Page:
Politicking Online: The Transformation of Election Campaign Communications
By now, we are all so familiar with the way the Obama campaign used technology to revolutionize politics that it almost seems cliché. Media coverage of the campaign’s strategy has made it seem as if Obama invented Internet campaigning. On the contrary, Politicking Online: The Transformation of Election Campaign Communications points out that “the digital pulse” of Obama’s 2008 presidential campaign was significant not for its innovative tech-savvy approach, but for its ability to synthesize lessons learned from a decade of web innovations and missteps.
For the politically minded, Politicking Online is a treasure trove of case studies, statistics, graphs, and clear-cut analysis of what works (Ned Lamont’s winning Connecticut’s Democratic primary nomination was due, in part, to his ability to gain support from the progressive blogosphere), what does not work (a candidate’s Facebook profile page means nothing if it doesn’t motivate voters to actually get out to the polls on election day), and what we are still unsure of (do websites boost civic participation among the politically indifferent, or just rile up those who are already engaged?).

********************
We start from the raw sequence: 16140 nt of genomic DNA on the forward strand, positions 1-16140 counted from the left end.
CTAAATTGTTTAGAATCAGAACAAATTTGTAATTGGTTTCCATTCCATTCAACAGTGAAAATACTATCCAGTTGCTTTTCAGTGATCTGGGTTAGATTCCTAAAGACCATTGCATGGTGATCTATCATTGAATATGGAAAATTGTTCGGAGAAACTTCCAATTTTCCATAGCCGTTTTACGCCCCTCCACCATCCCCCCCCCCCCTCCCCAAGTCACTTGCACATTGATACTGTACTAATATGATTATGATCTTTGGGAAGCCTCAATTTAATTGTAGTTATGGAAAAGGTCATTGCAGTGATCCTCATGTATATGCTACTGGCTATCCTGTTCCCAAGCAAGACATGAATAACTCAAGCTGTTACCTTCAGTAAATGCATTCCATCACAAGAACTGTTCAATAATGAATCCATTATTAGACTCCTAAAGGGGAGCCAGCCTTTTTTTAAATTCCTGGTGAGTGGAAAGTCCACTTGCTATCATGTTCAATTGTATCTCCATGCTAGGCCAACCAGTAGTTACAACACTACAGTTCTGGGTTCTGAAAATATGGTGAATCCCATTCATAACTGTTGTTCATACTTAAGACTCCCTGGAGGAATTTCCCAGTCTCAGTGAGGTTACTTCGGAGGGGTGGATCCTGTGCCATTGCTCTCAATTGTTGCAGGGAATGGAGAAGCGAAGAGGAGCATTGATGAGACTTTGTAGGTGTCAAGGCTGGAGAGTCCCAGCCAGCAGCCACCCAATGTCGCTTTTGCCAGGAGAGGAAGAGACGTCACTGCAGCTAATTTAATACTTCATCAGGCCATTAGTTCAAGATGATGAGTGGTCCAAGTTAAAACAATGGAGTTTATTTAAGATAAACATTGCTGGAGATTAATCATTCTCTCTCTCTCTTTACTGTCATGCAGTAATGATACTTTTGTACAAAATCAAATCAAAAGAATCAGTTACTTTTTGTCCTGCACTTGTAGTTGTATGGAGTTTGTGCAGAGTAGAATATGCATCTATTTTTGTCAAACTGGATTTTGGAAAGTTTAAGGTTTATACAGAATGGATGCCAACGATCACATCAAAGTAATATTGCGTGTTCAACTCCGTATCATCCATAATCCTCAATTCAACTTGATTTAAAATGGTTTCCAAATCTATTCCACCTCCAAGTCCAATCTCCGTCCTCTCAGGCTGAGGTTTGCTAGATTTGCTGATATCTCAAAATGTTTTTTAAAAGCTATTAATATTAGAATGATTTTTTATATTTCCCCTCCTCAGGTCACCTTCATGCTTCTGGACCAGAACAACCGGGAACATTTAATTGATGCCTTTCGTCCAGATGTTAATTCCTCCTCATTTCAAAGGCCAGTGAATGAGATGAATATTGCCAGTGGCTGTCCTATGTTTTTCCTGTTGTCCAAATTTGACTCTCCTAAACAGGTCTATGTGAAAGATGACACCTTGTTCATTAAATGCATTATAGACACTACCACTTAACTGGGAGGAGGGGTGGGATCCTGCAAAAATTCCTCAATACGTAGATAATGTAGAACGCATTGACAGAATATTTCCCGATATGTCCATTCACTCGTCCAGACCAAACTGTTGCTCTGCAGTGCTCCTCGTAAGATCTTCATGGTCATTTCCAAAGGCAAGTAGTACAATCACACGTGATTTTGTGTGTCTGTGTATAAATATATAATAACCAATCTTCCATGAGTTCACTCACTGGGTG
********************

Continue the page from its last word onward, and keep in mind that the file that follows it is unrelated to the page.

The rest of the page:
Panagopoulos breaks down the nebulous term “technology” into a variety of sub-categories—blogging, online fundraising, Facebook, campaign websites, text messaging—without getting too nuanced and without skimming the surface of these topics. This ultimately results in a book that flows well from one topic to another without seeming fragmented. The reader is able to analyze website technology in congressional and state legislative campaigns before entering into a discussion on whether these websites have an impact on civic engagement, looking at how campaigns use other technology, such as email, text messaging, and online advertisements, to enhance their web presence. Politicking Online concludes with a discussion of blogging, Facebooking, and YouTube—technologies that, when used correctly, can enhance a candidates’ appeal and, when used poorly, leave candidates unable to retain control of their image.
Two of Politicking Online’s pieces focused on international examples of online communications in political campaigns. These two pieces, which looked at blogging in German electoral campaigns and text messaging in get out the vote efforts in Spain, left me simultaneously eager for more examples of how online communications worked on a global level and annoyed that it was not a more robust investigation. Panagopoulos would have done well to either examine this topic more wholeheartedly, or leave it out altogether. Two chapters in a book that otherwise focused on American politics seemed like a distraction.
Despite this, Politicking Online is a book that experienced campaign workers, aspiring politicians, tech-junkies, and part-time political wonks will find intriguing, informative, and definitely worth missing a few Twitter or blog updates to delve into.